Some have simply blended back into the field. Others have gone straight to the top.
Marcus Harrell and Ott Chandler split this year after four successful years and two dramatic Classic victories together, but don’t look for any drop-off in the two teams they’ve spawned.
Harrell has joined forces with Pine Hill Country Club pro Cory Etter, while Chandler is teaming with his son Dalton. Both teams are first-time Sunny King partnerships and both are expected to be among the contenders — with Harrell-Etter favored to win — when the Ford Mustang championship flight tees off Friday at Silver Lakes to open the 34th annual Classic.
“It’s hard (to split),” Harrell said. “Ott and I have played a lot of tournaments together. We’ve had a lot of good memories, a lot of good times, together, for sure.
“But, Cory and I ... have a good chemistry as a team as well. It should be fun. It’ll be interesting, really interesting to see how we do. It’s not like we’re (he and Chandler) leaving on bad terms or anything.”
Chandler said the split was “my choice.” He said Harrell wanted to play together again this year but Chandler wanted the chance to play with his 16-year-old son, an emerging talent in his own right, while he was still competitive.
Chandler already has a share of four titles: Two with Harrell, 2008 and 2010; and two with Gary Wilborn, 2004,2005.
“If me and Dalton could ever win one, it would be greater than all four of them put together,” he said. “Any time you watch your kid do something it’s special.”
Both of the new partners have their own history of success in the Classic. Two years ago, Dalton and Madison Williams won the Third Flight by four shots with a final-round 61. Last year he finished second in the First Flight with T.K. Waugh, one shot off the lead.
Cory and his dad, Rich, finished tied for ninth in the Championship A Flight in 2010 and finished fourth in Championship B in 2009.
“It’s just a progression,” Ott said. “We started to (team up) last year, but I didn’t want to leave Marcus, him being one of the best players in the county to go to somebody who at the time just wasn’t ready. I think now (Dalton’s) as ready as just about anybody. He’s only 16 but he’s worked really hard. We may not be up there in the favorite’s role, but we’re going to be competitive. If we could get in there and play good, that would be something we could always cherish.”
Neither of the new partners say they feel any pressure to live up to the players they are replacing. Actually, both teams are keeping just about the same skill sets. Dalton, a rising senior at Alexandria High School, will bring the length Harrell brought to Chandler, and Etter, who said he’s playing as well now as he did when he won back-to-back PGA Dixie Section Apprentice titles in 2006 and 2007 while at Cider Ridge, will bring the short-game skills Ott brought to Harrell and his long putter.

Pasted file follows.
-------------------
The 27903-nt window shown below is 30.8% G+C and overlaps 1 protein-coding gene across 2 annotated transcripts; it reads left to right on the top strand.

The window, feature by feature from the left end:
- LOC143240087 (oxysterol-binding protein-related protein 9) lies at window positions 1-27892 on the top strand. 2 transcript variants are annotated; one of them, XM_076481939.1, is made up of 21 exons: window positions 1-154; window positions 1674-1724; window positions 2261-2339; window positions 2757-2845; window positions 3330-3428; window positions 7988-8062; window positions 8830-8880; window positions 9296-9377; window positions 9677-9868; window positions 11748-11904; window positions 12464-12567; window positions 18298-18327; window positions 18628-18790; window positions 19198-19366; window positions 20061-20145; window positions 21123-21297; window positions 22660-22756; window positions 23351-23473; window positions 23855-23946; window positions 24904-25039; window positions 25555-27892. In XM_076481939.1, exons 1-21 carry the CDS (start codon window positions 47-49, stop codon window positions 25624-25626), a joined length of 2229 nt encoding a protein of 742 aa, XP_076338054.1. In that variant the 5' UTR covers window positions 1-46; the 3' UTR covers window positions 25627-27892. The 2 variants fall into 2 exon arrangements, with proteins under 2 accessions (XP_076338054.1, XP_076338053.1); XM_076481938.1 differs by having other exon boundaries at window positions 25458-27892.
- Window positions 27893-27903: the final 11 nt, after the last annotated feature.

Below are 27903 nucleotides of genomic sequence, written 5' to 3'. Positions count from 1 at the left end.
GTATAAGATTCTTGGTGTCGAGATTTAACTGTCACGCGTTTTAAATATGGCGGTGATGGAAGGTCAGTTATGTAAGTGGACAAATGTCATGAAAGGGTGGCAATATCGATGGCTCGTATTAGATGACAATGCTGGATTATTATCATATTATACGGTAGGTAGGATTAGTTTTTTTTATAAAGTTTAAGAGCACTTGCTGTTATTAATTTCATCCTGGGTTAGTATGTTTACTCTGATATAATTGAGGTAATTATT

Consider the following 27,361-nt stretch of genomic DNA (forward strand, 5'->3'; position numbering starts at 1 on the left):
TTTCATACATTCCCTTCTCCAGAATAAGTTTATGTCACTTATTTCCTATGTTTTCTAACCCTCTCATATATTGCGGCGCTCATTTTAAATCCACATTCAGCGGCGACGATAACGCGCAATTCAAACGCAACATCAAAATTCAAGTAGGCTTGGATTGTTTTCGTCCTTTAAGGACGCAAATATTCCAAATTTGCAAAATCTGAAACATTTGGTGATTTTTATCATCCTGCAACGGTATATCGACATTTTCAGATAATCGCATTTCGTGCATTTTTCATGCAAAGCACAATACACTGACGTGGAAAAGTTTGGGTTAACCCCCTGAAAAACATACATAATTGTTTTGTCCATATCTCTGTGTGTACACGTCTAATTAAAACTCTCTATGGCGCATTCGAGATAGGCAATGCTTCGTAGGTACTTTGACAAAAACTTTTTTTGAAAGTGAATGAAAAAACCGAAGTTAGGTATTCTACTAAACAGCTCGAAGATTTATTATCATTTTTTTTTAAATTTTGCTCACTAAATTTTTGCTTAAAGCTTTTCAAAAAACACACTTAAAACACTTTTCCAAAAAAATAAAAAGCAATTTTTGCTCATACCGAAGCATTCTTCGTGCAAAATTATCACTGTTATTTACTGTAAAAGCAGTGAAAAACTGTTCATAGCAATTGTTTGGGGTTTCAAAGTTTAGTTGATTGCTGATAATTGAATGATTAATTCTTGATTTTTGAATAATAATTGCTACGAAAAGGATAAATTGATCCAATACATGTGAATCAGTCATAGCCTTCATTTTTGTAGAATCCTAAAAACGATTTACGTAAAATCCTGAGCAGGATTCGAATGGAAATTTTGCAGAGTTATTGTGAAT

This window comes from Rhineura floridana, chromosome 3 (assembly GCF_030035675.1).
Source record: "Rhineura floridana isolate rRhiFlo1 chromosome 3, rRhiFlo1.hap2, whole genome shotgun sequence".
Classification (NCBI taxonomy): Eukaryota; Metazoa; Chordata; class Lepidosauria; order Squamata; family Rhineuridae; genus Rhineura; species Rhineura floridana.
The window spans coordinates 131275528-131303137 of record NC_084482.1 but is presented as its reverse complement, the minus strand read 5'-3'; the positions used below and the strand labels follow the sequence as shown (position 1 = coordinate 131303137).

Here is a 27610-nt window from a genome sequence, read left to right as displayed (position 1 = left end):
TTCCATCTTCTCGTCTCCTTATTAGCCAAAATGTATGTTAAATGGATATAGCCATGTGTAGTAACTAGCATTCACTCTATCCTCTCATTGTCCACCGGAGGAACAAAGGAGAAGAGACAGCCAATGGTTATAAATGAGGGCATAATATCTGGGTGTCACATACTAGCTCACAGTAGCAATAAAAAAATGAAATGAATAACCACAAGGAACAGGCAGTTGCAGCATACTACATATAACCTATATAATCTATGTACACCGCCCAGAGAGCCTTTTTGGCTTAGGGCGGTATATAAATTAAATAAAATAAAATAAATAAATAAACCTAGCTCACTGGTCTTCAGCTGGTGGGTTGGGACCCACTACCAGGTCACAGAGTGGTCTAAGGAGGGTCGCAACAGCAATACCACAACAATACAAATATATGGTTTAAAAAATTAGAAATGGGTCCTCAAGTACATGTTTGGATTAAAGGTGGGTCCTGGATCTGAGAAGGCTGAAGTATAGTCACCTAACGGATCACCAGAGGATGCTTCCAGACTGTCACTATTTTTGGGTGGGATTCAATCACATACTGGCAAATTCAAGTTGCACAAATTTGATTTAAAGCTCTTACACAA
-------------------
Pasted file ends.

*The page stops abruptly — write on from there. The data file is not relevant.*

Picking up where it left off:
In the scramble at Silver Lakes and the modified scramble at Cider Ridge, that’s a formidable combination. But they’re all just as skilled playing their own ball in the best-ball format on Championship Sunday at Anniston Country Club.
“I like this; I think it’ll be fun,” Dalton said. “I hope if we don’t win, maybe they will.”
Harrell and Etter may be in the favorite’s role, but if this were a city election there’d be a runoff. They held less than a one-percent edge over four-time winners and defending champions Jeremy McGatha and Jaylon Ellison among 2012 Classic players who had a preference in a recent Anniston Star tournament poll.
Defending hasn’t been a good experience for McGatha and Ellison — “In ’04 we played bad, in ’07 we didn’t play great and in 2010 it wasn’t awful, but ...” McGatha said — so they’ve taken a different approach to their preparation this year in an effort to change history.
They’ve played in seven two-man events of varying formats this season — sometimes passing up closer, important individual events to do it — to sharpen their Classic defense. They won five, finished second in another and missed the match-play cut in the State Four-Ball.
“The individual tournaments are very fun, they’re competitive and at the end of the day they can be rewarding when you win,” Ellison said. “But two-man tournaments are a little different. You’ve got to have that special ingredient to win. We want to be prepared for the Sunny King.
“We all know it’s going to be a three-day mental and physical grind on your body. We hope what we’ve done pays dividends, but we won’t know until Sunday.”
NOTES: Tournament officials have revised the flight breakdown, adding another flight, to reflect a more even team distribution in the divisions. They are as follows: Ford Mustang (handicaps 0-4, 38 teams); Acura RDX (5-7, 27 teams); Honda CRV (8-11, 28 teams); Toyota 4Runner (12-13, 27 teams); Ford Edge (14-16, 27 teams); Honda Accord (17-18, 28 teams); Toyota Camry (19-above, 26 teams).
Al Muskewitz covers golf for The Star. He can be reached at 256-235-3577.